24 Conn. L. Rev. 147 (1991-1992)
The Limits of the Judiciary: Some Thoughts on Original Intent Theory

handle is hein.journals/conlr24 and id is 167 raw text is: THE LIMITS OF THE JUDICIARY: SOME
THOUGHTS ON ORIGINAL INTENT THEORY
The Hon. Justice David Al. Shea*
W       E learn at an early stage of our education in this country that
the function of the legislature is to make the laws, of the judici-
ary to interpret the laws, and of the executive department to enforce or
carry out the laws. At a later stage, at least if one attends law school,
he begins to suspect that, so far as the judiciary is concerned, that sim-
plistic explanation of the operation of government is not really what is
going on and that interpreting the laws is very hard to distinguish from
making them. Given the inherent ambiguity of the English language
and the ingenuity of lawyers, it is not unusual for judges to be con-
fronted with plausible arguments for diverse interpretations of almost
any rule of law. With respect to common law rules, which are judicially
created legal principles, their application in particular cases poses diffi-
culties, but the content of the rules raises no insurmountable obstacles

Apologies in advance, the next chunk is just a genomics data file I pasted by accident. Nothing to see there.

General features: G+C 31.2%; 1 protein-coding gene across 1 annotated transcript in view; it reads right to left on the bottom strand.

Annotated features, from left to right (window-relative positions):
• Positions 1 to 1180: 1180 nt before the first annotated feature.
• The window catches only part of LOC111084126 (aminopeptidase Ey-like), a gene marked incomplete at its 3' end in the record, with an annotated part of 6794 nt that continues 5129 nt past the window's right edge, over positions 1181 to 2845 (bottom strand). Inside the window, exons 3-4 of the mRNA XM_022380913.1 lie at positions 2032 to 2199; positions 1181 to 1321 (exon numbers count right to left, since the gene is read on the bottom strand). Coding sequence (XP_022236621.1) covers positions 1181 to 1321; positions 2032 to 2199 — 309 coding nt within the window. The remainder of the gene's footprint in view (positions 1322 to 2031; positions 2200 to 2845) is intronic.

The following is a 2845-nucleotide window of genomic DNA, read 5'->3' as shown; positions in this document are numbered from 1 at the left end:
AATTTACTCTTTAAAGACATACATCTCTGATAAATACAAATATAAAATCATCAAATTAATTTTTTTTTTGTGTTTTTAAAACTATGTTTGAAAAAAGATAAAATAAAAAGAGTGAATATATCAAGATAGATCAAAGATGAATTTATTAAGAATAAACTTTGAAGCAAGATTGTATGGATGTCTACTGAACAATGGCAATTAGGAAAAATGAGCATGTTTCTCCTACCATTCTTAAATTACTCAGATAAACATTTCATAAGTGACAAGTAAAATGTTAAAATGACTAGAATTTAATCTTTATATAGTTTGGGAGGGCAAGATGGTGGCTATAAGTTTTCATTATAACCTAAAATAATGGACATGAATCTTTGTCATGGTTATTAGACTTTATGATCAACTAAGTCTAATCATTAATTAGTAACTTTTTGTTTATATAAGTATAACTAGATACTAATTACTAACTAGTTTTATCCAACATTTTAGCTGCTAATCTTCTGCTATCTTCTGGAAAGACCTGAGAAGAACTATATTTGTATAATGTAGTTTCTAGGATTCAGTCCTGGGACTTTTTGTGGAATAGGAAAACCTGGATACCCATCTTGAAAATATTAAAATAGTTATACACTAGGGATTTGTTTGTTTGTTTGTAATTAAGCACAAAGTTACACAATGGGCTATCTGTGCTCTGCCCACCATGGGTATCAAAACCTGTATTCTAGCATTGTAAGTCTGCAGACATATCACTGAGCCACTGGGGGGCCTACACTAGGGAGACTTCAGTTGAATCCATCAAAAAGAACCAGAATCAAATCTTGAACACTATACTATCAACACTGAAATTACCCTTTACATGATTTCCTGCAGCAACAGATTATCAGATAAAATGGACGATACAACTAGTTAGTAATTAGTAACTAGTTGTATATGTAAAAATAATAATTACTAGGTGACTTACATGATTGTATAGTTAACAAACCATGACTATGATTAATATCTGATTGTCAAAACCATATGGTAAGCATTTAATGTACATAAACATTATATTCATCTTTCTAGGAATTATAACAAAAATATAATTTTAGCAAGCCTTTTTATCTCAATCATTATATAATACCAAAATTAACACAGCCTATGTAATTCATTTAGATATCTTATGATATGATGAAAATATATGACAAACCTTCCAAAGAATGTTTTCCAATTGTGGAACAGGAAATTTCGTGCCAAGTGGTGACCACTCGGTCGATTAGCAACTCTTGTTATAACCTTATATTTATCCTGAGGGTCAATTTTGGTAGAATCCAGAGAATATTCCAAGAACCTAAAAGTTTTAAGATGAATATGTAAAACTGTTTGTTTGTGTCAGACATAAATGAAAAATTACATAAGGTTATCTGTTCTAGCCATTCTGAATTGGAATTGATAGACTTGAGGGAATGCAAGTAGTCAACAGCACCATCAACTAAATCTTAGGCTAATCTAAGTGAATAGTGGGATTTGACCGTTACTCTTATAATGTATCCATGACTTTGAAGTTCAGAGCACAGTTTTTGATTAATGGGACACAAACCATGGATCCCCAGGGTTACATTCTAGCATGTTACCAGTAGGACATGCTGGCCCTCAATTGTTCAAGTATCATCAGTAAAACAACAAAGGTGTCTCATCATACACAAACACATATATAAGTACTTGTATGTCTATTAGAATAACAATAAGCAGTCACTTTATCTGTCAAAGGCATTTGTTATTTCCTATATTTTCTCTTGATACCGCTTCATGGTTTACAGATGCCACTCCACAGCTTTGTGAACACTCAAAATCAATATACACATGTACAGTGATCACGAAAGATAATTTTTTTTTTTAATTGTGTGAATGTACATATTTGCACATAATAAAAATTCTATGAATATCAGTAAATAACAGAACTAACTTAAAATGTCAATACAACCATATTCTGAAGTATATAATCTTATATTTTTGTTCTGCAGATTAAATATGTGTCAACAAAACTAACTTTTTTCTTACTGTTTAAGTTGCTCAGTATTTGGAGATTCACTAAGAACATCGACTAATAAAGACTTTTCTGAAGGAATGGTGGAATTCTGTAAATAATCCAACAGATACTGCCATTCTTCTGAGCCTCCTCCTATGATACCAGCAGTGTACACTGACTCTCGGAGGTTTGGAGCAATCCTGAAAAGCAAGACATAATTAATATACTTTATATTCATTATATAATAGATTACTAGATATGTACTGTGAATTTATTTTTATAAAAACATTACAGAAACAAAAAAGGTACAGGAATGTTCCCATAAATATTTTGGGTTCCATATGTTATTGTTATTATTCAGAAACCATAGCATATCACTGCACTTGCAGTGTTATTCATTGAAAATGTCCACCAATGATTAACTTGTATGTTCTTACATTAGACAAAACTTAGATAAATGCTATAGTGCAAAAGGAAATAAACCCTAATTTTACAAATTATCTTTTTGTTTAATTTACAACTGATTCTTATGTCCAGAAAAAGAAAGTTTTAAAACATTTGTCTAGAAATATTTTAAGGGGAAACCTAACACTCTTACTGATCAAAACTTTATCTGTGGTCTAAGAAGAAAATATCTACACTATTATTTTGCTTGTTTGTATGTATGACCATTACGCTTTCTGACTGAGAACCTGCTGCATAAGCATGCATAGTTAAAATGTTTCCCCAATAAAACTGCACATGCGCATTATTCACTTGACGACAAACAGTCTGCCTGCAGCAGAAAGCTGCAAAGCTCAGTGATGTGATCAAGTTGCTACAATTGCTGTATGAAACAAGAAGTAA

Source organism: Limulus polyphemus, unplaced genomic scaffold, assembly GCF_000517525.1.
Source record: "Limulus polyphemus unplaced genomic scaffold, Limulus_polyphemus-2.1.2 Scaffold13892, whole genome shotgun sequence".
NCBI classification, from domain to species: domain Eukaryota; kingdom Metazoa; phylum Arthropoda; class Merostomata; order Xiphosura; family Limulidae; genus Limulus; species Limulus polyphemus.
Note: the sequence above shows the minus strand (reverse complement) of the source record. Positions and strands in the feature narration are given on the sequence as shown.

to achieving justice in a case, because it is certainly within the author-
ity of the judiciary to modify a rule it has created. Trial court judges or
even lower appellate court judges, of course, must be wary of second-
guessing by those like me and my colleagues on our court, who have
been endowed with the blessing of finality, at least so far as non-federal
issues are concerned.
Similarly, statutory interpretation presents few philosophical com-
plexities, because it is generally accepted that the guiding principle is
the intent of the legislature and, if the language of the statute is un-
clear, as often happens, we consult the record of its enactment for such
gleanings as it may contain indicative of the legislative intent.1 In the
absence of guidance from legislative history for resolving the ambigu-
* Associate Justice, Connecticut Supreme Court; B.A., Wesleyan University, 1944; LL.B.,
Yale Law School, 1948. This address was presented by Justice Shea on March 29, 1991, as recipi-
ent of the University of Connecticut Law Review Award for 1991. The award is given annually to
a member of the legal community who represents excellence in legal scholarship and service to the
legal community.
1. Sanzone v. Board of Police Comm'rs, 592 A.2d 912, 918-19 (Conn. 1991).

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